Several years ago, there was a story in the local newspaper about a couple on central Vancouver Island who thought that they could simply live in British Columbia as visitors all year round. They had been told that simply crossing the border and returning would allow them to extend their status for another six months. Having purchased a home, several heads of cattle and living a comfortable lifestyle, they renewed their extension once, and were about to renew it for a second time when the immigration officer asked a few more questions than usual. Upon hearing that they had settled quite comfortably into their farm lifestyle, the immigration officer indicated that they would have two weeks to settle all of their affairs and remove themselves from Canada indefinitely.
What these two misdirected individuals had been doing was “flagpoling”: simply crossing the border to the USA, and returning to Canada to extend their visitor status.
Under the immigration regulations, an individual can be allowed into the country for up to six months provided that the intention is temporary. Anyone crossing the border is usually asked a few simple questions by the immigra- tion officer and, perhaps without even having a passport stamped, is allowed to enter Canada. Unless indicated otherwise, the individual can assume that a six-month allowance for visitor status has been granted.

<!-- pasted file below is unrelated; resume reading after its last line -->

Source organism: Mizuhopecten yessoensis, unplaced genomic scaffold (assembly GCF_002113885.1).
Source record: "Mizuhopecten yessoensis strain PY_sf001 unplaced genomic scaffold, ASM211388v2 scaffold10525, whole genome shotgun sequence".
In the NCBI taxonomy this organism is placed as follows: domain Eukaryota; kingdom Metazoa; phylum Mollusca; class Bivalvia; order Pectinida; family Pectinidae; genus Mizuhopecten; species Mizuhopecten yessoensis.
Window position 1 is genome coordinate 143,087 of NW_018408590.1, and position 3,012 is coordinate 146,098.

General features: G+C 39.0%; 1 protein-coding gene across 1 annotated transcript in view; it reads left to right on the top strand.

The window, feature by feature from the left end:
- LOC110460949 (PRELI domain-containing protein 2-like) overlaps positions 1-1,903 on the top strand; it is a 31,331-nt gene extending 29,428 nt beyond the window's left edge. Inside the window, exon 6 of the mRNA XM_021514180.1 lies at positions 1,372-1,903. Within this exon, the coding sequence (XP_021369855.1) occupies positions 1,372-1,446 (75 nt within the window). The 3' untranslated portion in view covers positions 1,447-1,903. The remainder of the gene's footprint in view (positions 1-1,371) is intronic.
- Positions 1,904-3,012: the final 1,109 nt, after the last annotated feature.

The confusion arises because there is no corresponding rule in the regulations, which states how long a person must stay outside of Canada before returning. It is a question of intention on each occasion that one comes to the border. If the immigration officer feels that the person has spent more time in Canada than outside of Canada in the previous year prior to the actual date of questioning, then the officer can refuse entry based on the intention being permanent.
Many people assume that if they simply leave and return, they will be allowed entry without any further questions. In fact, it is up to the immigration officer to decide whether the intention is permanent or not. In the case above, the individuals were living as permanent residents under the guise of being visitors. Clearly this is an untenable situation for immigration, since living in Canada permanently requires a permanent residence application to be approved, which could take up to two years or more.
It is up to the individual coming into Canada to keep careful records of the entries and exits from Canada. Given that stamping of passports is sometimes sporadic, I recommend to clients to utilize an ATM machine before crossing the border, and then using one after crossing the border to indicate the time and dates of entry. The same should be repeated when returning to the United States. This allows one to keep an accurate record of one’s stay in Canada. Thus, if questioned by the officers as to when the previous visit had been made, proof would exist. Although one may come back and forth frequently, one should be ready to prove to the immigration officer that one’s permanent residence is outside of Canada and not within. To that end, it is important to retain a permanent address outside of Canada and to ensure that one has all of the evidence showing connection to the country of residency, such as a home deed, utility bills, driver’s license, income tax statements, and bank statements so that successful entry into Canada is the result.